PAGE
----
Learn more about real milk.

Advertisements

Using advertisements that we are all accustomed to seeing proved to be an effective way to address  common dietary myths. I added more advertisements about the dangers of saturated fats and the benefits of soy as our PowerPoint evolved and as our educational materials expanded to include a DVD and an ebook.  I want our audiences and readers to question what we are commonly told is beneficial or dangerous for our health.  Along those lines, read about this example of false advertising provided by Heather Dessinger.

Saturated Fats Demonized

We at Nourishing Our Children are deeply concerned about the fact that saturated fats have been demonized for over 50 years as one of the biggest nutritional villains.  In our educational materials, I include the following images. What do they symbolize to you?

Steel-Trap-Meat

Mouse-Trap-Cheese

Razor-Blades-Butter

Advertising Agency: BBH, London, UK. Art Directors / Copywriters: Dave Monk, Matt Waller. Photographer: Peter Lippmann. Ads were edited by Mohammad Naser and Sandrine Love to isolate photographic content.

Consider these symbols: a steel trap, a mouse trap, and a razor blade.

The photographs above were captured by Peter Lippmann for print ads used by the World Heart Federation that were released in 2008. The Advertising Agency is listed as BBH, London, UK. We edited the ads to reveal only the photographic content, so you could form an opinion without the corresponding ad copy and logo information. We wanted you to relate simply to the visual communication. The ads may be described as beautiful, well-made, appealing, slick and perhaps even convincing.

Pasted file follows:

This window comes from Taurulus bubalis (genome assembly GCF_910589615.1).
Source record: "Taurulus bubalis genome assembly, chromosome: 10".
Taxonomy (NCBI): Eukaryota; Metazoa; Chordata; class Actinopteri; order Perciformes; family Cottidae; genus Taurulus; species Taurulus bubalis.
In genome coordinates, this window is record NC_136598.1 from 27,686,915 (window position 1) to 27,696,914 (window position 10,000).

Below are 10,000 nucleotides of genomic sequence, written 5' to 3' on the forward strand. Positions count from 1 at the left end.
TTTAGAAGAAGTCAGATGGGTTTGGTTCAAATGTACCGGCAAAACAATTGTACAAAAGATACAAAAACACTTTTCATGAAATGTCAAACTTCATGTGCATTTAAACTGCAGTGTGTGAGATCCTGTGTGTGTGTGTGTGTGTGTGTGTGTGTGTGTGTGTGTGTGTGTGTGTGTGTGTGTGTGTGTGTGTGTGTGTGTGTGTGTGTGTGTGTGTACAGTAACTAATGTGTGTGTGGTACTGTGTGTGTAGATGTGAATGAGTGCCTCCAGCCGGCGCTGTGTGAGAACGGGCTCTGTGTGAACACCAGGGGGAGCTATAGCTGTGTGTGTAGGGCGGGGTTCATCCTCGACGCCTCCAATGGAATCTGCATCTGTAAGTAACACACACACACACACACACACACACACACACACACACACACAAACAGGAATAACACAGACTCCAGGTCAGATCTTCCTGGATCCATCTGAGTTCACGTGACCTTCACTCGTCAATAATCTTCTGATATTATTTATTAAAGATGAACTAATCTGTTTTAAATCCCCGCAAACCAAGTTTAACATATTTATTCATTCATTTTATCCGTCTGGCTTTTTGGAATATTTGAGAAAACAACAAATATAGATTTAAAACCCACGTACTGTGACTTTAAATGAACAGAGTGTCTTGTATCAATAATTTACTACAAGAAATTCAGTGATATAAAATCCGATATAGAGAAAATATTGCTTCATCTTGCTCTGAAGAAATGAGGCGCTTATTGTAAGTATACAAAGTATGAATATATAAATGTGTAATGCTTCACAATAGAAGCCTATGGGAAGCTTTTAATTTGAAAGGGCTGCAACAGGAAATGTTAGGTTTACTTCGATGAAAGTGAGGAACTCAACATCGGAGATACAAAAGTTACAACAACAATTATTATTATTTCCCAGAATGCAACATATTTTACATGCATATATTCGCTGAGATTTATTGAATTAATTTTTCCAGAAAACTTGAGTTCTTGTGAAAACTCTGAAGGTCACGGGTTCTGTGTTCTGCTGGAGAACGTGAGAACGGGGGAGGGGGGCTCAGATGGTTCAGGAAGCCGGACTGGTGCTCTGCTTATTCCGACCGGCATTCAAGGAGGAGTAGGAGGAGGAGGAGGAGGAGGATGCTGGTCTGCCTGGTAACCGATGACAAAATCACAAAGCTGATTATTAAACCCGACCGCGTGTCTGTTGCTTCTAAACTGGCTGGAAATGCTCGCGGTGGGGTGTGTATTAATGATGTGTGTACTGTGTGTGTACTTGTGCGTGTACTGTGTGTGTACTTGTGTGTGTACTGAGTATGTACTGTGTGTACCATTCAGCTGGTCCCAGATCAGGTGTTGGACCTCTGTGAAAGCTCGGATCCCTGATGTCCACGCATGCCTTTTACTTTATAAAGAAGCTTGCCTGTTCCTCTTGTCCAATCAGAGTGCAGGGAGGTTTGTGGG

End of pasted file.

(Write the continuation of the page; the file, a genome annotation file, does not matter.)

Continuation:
However, is eating butter, even regularly, akin to eating razor blades? View this print ad. Notice the razor blades next to the butter, which are somewhat camouflaged. The ad copy reads, “Open your eyes to saturated fat.” Imagine if you swallowed a razor blade? The message appears to be clear – eating butter is dangerous, and may even kill you. Does butter cause disease? On the contrary, butter from grass fed cows protects us against many diseases. Read more about Why Butter is Better.

Will eating cheese, even regularly, kill you? View this print ad and note that a search on google reveals that it has been widely published on websites in many languages. Imagine taking a piece of cheese from this table! Again, the ad copy reads, “Open your eyes to saturated fat.” The copy could read, “Don’t be tempted by cheese, eating it will kill you.” We would encourage you and yours to enjoy raw cheeses as a nutrient dense food.

Will eating steak, even regularly, be akin to putting your hand or body in a steel trap? View this print ad and notice again that the ad copy reads, “Open your eyes to saturated fat.” With the exception of butter, no other food has been subjected to such intense demonization in recent years as red meat, particularly beef. Sally Fallon Morell and Mary Enig answer the question, “Is beef good for you?” in their article It’s the Beef – “What a shame we have demonized red meat because this is one modern food, enjoyed by almost everybody, that is rich in nutrients.